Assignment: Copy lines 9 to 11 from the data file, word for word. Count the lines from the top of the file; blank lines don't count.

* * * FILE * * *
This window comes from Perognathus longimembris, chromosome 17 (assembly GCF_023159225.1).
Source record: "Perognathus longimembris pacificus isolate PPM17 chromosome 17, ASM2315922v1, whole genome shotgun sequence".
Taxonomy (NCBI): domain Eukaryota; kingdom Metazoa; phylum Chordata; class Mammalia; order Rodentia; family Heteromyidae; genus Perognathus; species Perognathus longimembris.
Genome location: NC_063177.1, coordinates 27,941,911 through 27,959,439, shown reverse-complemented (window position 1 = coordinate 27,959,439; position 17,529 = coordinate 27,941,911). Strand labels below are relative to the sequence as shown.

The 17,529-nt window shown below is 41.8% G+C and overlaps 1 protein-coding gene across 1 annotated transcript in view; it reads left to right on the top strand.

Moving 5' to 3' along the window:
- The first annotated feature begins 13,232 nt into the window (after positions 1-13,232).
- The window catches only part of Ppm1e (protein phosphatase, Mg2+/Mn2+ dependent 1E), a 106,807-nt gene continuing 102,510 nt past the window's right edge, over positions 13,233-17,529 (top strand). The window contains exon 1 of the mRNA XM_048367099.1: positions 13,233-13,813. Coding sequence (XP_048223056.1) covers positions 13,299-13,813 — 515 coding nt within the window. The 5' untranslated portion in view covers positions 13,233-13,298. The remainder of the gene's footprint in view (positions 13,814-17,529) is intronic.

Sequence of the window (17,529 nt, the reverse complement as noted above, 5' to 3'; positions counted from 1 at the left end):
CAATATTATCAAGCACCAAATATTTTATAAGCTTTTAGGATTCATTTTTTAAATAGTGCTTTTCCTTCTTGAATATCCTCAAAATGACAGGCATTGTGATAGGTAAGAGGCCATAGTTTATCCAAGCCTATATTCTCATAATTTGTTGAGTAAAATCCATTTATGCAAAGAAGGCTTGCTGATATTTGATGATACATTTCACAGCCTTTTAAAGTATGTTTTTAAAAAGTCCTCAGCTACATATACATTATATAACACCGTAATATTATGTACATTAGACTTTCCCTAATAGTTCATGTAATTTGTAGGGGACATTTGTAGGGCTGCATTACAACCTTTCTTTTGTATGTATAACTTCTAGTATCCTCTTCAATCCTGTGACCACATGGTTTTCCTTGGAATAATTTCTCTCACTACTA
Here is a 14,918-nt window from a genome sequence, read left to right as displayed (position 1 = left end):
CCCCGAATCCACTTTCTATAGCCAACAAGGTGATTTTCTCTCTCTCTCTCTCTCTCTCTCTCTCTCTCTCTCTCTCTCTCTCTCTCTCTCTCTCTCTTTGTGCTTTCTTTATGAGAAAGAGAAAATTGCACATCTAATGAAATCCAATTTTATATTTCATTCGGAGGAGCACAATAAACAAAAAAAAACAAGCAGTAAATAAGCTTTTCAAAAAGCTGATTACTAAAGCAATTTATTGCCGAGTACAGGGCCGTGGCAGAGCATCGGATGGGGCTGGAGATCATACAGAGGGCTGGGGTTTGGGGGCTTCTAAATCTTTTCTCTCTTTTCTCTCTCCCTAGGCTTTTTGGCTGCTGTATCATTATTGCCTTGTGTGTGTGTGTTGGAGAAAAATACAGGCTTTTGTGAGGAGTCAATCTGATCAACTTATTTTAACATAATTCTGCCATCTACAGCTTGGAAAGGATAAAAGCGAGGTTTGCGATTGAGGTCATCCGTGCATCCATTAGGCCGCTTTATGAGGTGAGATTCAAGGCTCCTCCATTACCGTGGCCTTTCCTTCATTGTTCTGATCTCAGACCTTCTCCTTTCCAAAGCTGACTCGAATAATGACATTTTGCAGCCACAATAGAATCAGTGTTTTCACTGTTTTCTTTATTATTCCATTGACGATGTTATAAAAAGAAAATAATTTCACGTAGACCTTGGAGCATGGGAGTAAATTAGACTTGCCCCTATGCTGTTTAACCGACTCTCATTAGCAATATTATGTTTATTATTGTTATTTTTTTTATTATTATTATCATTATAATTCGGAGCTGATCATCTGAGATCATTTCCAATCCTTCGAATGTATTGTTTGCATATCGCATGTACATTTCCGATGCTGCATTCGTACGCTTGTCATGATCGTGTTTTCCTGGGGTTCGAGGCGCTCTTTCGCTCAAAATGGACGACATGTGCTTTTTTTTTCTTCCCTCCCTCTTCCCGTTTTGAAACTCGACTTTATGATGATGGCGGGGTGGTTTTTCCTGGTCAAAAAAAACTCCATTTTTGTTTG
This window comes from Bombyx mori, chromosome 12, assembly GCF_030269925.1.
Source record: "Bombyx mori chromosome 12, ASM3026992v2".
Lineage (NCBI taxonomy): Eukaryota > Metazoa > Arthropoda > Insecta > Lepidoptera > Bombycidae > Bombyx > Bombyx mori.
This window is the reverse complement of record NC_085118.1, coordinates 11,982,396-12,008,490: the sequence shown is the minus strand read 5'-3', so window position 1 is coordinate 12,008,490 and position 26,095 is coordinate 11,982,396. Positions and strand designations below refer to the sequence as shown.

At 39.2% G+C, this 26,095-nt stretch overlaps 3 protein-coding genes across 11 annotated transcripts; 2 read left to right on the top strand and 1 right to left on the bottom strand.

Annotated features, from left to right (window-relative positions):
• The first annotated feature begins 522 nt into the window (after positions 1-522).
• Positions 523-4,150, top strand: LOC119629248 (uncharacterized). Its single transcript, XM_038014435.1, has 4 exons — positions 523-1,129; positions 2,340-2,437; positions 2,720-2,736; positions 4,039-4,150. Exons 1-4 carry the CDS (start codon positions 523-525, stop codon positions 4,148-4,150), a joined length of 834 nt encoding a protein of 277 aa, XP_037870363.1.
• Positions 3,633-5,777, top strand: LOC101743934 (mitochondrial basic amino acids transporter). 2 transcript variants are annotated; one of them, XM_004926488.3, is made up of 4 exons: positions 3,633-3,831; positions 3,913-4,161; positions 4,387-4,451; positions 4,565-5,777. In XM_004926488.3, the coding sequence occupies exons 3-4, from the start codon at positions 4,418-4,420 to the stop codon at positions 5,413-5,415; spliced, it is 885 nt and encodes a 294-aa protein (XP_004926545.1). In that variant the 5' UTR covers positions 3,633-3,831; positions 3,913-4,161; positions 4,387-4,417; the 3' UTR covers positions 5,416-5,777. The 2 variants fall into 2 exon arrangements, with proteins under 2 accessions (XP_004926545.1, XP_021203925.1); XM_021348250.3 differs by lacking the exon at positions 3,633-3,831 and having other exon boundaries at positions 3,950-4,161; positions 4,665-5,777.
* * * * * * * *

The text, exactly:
Sequence of the window (17,529 nt, the reverse complement as noted above, 5' to 3'; positions counted from 1 at the left end):
CAATATTATCAAGCACCAAATATTTTATAAGCTTTTAGGATTCATTTTTTAAATAGTGCTTTTCCTTCTTGAATATCCTCAAAATGACAGGCATTGTGATAGGTAAGAGGCCATAGTTTATCCAAGCCTATATTCTCATAATTTGTTGAGTAAAATCCATTTATGCAAAGAAGGCTTGCTGATATTTGATGATACATTTCACAGCCTTTTAAAGTATGTTTTTAAAAAGTCCTCAGCTACATATACATTATATAACACCGTAATATTATGTACATTAGACTTTCCCTAATAGTTCATGTAATTTGTAGGGGACATTTGTAGGGCTGCATTACAACCTTTCTTTTGTATGTATAACTTCTAGTATCCTCTTCAATCCTGTGACCACATGGTTTTCCTTGGAATAATTTCTCTCACTACTA
Here is a 14,918-nt window from a genome sequence, read left to right as displayed (position 1 = left end):